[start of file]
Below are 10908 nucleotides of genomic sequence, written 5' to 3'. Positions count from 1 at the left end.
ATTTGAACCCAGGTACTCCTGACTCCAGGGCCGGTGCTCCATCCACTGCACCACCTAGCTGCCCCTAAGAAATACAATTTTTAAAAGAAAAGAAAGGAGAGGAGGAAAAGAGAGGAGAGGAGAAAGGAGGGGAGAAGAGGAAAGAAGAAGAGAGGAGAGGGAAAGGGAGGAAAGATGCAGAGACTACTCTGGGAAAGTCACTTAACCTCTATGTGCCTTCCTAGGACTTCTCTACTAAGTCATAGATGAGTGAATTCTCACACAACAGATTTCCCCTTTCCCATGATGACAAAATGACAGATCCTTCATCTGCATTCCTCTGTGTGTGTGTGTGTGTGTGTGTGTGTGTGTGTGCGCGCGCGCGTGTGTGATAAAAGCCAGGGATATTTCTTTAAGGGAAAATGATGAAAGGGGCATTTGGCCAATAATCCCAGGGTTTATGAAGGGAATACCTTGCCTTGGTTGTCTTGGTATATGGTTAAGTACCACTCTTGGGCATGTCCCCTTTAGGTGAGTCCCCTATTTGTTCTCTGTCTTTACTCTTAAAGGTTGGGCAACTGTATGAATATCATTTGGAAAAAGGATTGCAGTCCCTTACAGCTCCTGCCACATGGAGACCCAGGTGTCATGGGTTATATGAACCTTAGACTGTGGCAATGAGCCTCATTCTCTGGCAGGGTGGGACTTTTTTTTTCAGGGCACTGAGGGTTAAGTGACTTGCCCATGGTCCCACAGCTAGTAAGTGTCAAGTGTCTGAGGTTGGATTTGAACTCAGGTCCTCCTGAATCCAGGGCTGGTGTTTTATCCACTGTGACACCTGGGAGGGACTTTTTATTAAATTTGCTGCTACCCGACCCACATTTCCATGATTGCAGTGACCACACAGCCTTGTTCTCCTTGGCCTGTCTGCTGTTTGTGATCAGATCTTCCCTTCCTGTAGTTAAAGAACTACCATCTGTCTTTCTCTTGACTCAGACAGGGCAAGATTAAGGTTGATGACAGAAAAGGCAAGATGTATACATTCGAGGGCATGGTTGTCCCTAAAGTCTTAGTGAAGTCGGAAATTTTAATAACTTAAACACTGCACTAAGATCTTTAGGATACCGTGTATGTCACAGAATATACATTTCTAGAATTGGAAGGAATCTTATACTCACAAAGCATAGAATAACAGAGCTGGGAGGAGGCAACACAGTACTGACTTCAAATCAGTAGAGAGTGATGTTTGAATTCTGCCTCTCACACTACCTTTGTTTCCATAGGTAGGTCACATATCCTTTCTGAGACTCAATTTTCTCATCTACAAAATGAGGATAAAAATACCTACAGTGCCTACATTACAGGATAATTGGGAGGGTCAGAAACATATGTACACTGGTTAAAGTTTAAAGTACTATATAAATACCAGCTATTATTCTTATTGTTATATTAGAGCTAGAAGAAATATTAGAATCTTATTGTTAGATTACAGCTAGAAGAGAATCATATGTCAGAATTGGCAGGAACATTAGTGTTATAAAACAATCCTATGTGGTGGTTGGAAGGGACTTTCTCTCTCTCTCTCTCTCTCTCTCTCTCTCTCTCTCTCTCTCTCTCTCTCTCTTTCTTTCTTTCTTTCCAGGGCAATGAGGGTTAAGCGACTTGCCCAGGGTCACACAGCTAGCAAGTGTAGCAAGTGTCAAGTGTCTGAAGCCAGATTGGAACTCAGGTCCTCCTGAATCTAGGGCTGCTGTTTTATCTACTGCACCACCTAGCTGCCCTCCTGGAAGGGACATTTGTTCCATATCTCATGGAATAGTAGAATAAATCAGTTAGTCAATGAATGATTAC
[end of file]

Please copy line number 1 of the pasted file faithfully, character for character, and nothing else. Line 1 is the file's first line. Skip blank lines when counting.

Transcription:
Below are 10908 nucleotides of genomic sequence, written 5' to 3'. Positions count from 1 at the left end.